SINS OF THE FATHER ; Albert Gore Sr Was a Tobacco-Farming Eco-Barbarian, Who Rode to Success on the Coat-Tails of Oil Baron Armand Hammer. So Why Is He Referred to as the Greatest Political Influence on Would-Be President Al Gore Jr? Bill Kauffman on the Neglected Truth Behind a Father-Son Relationship
Kauffman, Bill, The Independent (London, England)
Don't ever doubt the impact that fathers have on their children," lectured Vice President Albert Gore Jr in his eulogy for his father the December before last. Albert Gore Sr, the Democratic Senator whose shady dealings turned him into the Croesus of Carthage, Tennessee, "made all the difference" in his son's life, testified the Vice President.
Gore's aides say that their man wrote this valediction himself, breaking with the ignoble tradition in recent American politics of producing ghost- written tributes to dead relatives. For once, the spinners may be selling the truth: Albert Gore Jr, heir presumptive to the power and the glory of President Bill Clinton, has spent his political career atoning for the sins - and sullying the one pure act - of Albert Gore Sr.
The old man made a fortune occupying one of the filthiest offices in the mansion of ecological defilement; the son built his reputation as an environmentalist. The old man left as his political legacy the culture of the expressway; the son decries reliance on the car. Like the Roman orator, Albert Gore Jr seems to have dedicated himself to the proposition that Carthage must be destroyed. But it is quite possible that, in an insidiously paternal way, the man buried in Carthage, Tennessee, destroyed his son.
The famously wooden Gore Jr has tried any number of gambits to create a notion of personality. He regularly turns up in the aftermath of natural disasters, where he is photographed projecting empathy for people whose homes and families have been swept away by flood or hurricane. He has mawkishly exploited his son's serious injuries from a car accident and his sister's death from cancer. Mourning his sister while attacking tobacco companies is a dangerous move, for his father grew tobacco (or, should we say, he paid real farmers to grow tobacco for him on Gore land).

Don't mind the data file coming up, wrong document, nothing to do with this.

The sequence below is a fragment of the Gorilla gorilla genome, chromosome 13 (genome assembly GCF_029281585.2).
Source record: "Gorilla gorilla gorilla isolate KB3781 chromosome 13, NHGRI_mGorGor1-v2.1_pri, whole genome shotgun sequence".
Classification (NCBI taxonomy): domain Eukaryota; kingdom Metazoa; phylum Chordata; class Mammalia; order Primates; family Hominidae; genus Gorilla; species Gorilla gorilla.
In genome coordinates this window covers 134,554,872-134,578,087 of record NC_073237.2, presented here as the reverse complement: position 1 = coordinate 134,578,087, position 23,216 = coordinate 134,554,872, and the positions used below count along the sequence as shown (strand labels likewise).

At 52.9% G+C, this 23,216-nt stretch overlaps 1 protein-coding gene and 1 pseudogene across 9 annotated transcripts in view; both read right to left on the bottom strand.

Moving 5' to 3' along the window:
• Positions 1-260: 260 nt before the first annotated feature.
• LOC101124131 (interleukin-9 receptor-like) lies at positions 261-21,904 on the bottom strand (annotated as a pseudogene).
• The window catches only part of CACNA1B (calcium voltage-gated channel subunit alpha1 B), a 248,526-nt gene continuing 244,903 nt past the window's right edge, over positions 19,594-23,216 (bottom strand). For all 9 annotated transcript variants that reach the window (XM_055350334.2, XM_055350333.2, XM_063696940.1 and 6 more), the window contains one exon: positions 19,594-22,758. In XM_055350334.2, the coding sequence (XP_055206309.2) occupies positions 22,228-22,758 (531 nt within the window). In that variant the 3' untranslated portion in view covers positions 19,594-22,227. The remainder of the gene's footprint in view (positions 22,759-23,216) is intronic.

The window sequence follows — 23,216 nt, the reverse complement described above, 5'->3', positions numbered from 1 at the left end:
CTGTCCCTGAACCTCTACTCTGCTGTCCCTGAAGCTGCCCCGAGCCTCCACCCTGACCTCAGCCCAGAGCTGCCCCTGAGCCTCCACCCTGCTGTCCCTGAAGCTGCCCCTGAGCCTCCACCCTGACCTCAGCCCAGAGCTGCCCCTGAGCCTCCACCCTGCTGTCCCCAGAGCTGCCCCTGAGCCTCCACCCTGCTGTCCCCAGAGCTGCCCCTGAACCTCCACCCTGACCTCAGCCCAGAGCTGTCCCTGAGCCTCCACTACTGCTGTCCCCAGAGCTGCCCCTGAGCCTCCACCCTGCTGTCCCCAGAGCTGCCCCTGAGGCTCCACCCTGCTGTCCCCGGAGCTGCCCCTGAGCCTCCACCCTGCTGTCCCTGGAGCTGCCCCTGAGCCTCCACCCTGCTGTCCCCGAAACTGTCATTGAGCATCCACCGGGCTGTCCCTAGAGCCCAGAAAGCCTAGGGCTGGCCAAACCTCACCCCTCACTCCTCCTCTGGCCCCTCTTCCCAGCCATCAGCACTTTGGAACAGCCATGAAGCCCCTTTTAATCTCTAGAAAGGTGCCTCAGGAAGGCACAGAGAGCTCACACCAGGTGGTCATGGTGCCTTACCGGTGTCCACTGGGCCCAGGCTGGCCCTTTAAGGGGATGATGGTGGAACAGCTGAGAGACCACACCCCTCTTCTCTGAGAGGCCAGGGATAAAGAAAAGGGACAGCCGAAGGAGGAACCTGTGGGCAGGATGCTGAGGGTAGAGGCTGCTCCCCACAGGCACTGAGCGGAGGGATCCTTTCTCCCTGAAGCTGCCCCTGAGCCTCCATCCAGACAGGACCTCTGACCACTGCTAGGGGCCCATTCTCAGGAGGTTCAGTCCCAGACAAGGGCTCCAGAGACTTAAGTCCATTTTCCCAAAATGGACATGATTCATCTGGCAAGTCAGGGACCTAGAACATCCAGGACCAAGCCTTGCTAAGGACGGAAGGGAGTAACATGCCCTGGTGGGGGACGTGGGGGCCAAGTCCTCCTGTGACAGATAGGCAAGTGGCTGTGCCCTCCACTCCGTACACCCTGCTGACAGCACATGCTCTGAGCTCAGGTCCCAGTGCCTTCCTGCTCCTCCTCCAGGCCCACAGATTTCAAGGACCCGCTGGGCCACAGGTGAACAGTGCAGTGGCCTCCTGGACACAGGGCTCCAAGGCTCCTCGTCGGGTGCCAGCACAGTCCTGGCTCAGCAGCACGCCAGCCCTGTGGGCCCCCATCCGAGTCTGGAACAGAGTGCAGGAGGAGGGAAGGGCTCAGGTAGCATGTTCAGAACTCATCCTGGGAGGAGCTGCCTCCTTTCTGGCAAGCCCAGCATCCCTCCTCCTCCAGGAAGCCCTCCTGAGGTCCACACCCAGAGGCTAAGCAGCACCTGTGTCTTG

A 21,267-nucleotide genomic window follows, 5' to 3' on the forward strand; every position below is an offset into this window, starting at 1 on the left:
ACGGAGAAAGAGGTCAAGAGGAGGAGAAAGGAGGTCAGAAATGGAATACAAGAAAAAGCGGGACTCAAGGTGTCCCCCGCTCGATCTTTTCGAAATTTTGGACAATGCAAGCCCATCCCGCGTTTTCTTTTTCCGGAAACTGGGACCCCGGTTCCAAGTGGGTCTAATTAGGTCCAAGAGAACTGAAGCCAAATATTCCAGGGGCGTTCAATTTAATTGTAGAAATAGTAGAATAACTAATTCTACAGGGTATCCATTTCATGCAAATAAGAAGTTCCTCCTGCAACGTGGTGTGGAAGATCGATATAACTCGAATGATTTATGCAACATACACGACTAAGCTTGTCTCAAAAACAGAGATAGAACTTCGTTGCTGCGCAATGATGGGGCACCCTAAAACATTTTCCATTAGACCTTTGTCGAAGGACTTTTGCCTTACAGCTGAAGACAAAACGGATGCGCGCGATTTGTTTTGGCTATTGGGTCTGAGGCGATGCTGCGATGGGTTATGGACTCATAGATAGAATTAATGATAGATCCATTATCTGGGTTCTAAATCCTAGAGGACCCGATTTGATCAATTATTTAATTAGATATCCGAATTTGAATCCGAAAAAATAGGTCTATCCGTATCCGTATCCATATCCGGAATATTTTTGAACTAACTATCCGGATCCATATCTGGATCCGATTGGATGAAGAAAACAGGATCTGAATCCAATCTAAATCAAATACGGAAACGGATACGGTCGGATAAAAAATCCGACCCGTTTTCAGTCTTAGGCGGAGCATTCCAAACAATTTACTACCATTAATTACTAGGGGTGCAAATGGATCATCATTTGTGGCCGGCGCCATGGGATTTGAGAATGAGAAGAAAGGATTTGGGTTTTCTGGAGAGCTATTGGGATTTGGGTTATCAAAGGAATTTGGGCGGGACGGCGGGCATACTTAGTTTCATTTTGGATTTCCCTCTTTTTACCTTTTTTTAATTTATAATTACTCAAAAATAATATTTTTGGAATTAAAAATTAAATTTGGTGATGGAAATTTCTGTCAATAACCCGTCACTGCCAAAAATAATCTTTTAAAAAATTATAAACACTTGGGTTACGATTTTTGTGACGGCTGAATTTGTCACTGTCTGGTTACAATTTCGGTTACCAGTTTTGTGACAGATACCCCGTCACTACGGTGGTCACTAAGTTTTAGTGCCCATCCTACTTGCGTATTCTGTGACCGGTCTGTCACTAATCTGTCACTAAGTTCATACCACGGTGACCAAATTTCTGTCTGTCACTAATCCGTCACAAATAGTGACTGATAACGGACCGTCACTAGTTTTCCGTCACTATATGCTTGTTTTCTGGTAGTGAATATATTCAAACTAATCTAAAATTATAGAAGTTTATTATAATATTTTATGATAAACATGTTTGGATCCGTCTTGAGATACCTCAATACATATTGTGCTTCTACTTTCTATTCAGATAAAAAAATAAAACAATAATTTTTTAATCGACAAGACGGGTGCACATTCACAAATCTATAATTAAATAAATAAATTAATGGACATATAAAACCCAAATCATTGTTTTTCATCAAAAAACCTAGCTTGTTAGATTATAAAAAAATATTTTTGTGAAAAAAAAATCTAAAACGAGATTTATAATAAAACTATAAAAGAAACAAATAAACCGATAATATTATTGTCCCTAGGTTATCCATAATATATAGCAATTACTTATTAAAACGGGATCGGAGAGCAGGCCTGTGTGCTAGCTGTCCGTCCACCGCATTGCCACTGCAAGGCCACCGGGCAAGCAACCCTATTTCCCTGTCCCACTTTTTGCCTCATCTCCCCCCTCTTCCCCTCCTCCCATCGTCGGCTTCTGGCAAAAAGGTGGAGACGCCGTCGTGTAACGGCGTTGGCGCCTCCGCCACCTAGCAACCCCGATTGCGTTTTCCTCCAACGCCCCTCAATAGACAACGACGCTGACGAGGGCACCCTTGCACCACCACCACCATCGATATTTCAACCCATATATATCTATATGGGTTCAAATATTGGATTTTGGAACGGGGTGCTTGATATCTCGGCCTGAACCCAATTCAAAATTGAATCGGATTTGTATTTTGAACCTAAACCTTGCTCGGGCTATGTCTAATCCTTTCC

In an amusing but revealing 1997 episode, Vice President Gore revealed that Erich Segal used him and his wife, the buoyant Tipper, as the templates for Oliver Barrett IV - hockey-playing preppie with the romantic soul of a poet - and his plucky but fated-to-die-young wife Jenny in his best- selling novel Love Story.
Segal, who knew the Gores at Harvard, gently corrected the Vice President; he said that Oliver was based largely on Gore's roommate, the actor Tommy Lee Jones. He did concede, however, that Gore's relationship with his father inspired the father-son conflict in the book between Oliver III and Oliver IV. And there the story, like Jenny Barrett, died. But Segal's admission sheds a somewhat lurid light upon the Gore family, for Oliver Barrett IV loathes and detests his father. He calls him "Old Stonyface", a loveless man who is "all form and no content". And indeed the Vice President - Young Stonyface, as the sobriquet might go - has spent his political career becoming, in form and content, a virtual negative image of Albert Gore Sr.
"When the legend becomes fact, print the legend," advised the newspaperman in John Ford's elegiac Western, The Man Who Shot Liberty Valance. The legend of Albert Gore Sr, as told by the bible of the pundits, the Almanac of American Politics, is that he was "a dirt farmer's son" who "was one of the chief advocates of the little man against the big interests". He was a courageous "congressional maverick", as the New York Times put it in his obituary. Well now, the old man did attend a one-room school in the quaintly named hamlet of Possum Hollow and earn his law degree in night school, but it was not all hardscrabble and head lice. The Gores were an old and distinguished American family: a distant cousin was Senator Thomas P Gore, wise grandfather and mentor to the American man of letters Gore Vidal.
Albert Sr won election to the House of Representatives in 1938; in 1952 he moved up to the Senate. He was a bright young man with pliable principles, and before long he was serving two masters: the folks back home in the Possum Hollows of Tennessee, and Occidental Petroleum tsar Armand Hammer, Lenin's favourite capitalist, a man whose gluttony and mendacity make your average robber baron look like Mother Teresa. …